Restaurants & Bars
Russia is a huge country comprised of many different ethnicities and its cuisine is very diverse. Its dishes are influenced among others by Asian, Caucasian and European ways of cooking. For this reason Russia offers you a variety of traditional dishes to try and to find about more about the traditions they come from. Most recipes are based on wheat and vegetables and include soups, stuffed pastries and porridges.
A lot of dishes have their origins in the food of the rural peasants and are based on crops and vegetables that can survive in colder climates. For the aristocracy it was also popular to employ French chefs after Peter the Great invited one to his court. These chefs, after returning back to their home country then spread Russian dishes to Europe. One of the most famous one is the “Russian Salat” or “Olivier” how it is called in Russia. A lot of Russian dishes also include fish. This is due to the Orthodox church which limits the type of meat that is allowed to be consume on many days.
An important characteristic of the Russian cuisine is a large amount of appetizers called sakuzki. They are ordered with nearly every meal and are always offered when guests are invited. Sakuzki include pickles, herring, meat plates, sauerkraut, different salads, mushrooms.
Enjoy an overview of some of the most famous Russian dishes, which you should definitely try out.
The famous Olivier salad takes a central place among Russian sakuzki and it is traditionally eaten during the New Year celebrations. The salad was invented by the Belgian cook Lucien Olivier working in one of the most famous restaurants in Moscow. The modern version contains carrots, peas, pickles, eggs, potatoes as well as boiled beef or chicken and served with mayonnaise as the dressing.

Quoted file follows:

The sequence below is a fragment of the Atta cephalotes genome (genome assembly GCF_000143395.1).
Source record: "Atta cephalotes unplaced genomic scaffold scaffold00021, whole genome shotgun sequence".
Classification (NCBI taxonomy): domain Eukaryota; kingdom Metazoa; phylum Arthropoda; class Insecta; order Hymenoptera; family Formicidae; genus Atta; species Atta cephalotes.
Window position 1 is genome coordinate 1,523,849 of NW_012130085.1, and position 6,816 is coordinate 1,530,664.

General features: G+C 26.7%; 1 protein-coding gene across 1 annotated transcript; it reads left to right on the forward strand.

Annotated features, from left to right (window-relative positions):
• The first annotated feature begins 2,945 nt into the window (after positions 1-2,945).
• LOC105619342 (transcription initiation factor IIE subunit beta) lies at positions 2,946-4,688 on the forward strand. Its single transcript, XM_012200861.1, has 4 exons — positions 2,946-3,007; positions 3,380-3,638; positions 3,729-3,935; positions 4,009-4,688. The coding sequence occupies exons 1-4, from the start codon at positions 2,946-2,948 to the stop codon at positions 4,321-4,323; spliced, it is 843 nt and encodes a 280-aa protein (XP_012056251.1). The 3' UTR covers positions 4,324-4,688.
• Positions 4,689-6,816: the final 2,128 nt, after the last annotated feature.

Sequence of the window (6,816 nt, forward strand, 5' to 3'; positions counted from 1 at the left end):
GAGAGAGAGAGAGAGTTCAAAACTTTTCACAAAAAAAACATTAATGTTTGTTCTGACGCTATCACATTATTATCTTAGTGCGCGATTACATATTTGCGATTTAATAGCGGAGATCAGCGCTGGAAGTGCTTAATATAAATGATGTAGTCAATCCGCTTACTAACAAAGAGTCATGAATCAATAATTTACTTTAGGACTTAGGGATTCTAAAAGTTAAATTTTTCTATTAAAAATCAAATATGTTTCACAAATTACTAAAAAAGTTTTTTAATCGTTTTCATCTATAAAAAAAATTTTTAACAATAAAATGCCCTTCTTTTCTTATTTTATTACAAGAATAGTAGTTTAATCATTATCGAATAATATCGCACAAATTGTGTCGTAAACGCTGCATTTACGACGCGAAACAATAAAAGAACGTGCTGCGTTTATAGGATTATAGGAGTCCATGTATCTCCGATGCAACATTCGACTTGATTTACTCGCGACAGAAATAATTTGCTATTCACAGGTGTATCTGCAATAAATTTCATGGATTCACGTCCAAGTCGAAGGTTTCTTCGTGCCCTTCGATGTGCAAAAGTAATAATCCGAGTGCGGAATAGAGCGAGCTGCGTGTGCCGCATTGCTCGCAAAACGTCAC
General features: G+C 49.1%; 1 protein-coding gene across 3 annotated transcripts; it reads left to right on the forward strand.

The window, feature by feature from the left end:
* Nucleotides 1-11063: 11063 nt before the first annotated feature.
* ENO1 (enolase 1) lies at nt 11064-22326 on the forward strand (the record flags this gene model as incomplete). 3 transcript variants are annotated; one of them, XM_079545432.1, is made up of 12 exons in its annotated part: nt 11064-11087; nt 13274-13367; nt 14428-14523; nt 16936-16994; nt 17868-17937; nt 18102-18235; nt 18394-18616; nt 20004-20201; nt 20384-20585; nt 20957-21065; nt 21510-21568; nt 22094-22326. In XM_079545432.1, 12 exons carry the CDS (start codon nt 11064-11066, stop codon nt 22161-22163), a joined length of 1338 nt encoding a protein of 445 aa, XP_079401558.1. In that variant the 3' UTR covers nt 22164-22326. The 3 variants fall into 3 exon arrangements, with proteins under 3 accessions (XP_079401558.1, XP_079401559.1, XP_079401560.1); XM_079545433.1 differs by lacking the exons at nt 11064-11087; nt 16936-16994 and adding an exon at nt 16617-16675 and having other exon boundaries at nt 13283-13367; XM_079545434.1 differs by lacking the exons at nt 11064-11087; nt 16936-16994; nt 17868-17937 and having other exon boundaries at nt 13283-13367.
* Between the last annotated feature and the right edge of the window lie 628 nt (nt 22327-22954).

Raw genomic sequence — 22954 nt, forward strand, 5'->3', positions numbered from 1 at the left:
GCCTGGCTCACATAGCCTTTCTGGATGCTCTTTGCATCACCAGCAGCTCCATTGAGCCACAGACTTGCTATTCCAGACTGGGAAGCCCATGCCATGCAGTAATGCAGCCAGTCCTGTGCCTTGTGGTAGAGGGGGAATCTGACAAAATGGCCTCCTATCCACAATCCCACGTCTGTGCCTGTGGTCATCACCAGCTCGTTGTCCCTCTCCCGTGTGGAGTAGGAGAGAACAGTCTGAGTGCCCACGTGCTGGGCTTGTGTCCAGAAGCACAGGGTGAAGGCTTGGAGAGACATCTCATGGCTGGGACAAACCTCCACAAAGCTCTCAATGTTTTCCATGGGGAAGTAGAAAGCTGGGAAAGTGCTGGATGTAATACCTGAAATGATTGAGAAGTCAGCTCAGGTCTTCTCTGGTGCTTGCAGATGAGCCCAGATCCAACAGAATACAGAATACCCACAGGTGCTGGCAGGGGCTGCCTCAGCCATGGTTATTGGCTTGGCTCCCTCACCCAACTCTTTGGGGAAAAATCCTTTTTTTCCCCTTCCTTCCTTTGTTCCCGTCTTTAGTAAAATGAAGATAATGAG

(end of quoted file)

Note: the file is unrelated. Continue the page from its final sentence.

Pelmeni are Russians national dish. Their origin is not entirely clear with some sources pointing to Siberia (with influence from China) and others to the Ural mountains. Pelmeni are dumplings filled with minced meat and sometimes vegetables and are boiled in hot water. You can get them in restaurants either as a main dish or as a side. They are often served with sour cream (called Smetana in Russian) or butter but also sometimes in a soup. If you want to try Pelmeni nearly every Restaurant in Russia will offer them, sometimes in different varieties.
Borscht is probably one of the most famous dishes that you will encounter in Russia. It is a soup based on beet and is originally from Ukraine. It contains meat as well as vegetables such as cabbage, potatoes or carrots. Usually it is eaten with a scoop of sour cream (called Smetana in Russia).
Pirozhki are pastries filled with meat or vegetables and mushrooms and can be found everywhere in Russian. Russian usually eat them as a midday snack or as an appetiser and you will find many vendors on the street selling them.
Blini is a pancake with different fillings. Sweet fillings include jam or chocolate while others are prepared with sour cream, caviar or cheese. Blini are so popular in the Russian kitchen that the spring festival Maslenitsa is also called pancake or butter festival for the amount of Blini that are eaten during it. In early Slavic history Blini were a symbol of the sun due to them being round and golden. You can find a blogpost from us about this festival here.
Russian is famous for its caviar, especially also due to many portrayals in Hollywood of wealthy people eating dishes with it. However caviar does not necessarily need to be expensive as there are many different varieties of it with the most expensive one probably being black caviar. Russians often eat it on bread with butter or as a garnish on other dishes.
If you think about Russia you probably also think about Vodka as this alcoholic beverage is closely linked with the perception of the country. Its origins are however still debated with many Eastern European countries claiming to be the originating country. What is known is that the word Vodka stems from the slavic word voda which means water. The ending -ka is sometimes used in slavic languages for the diminutive form and Vodka can therefore be interpreted as “little water”.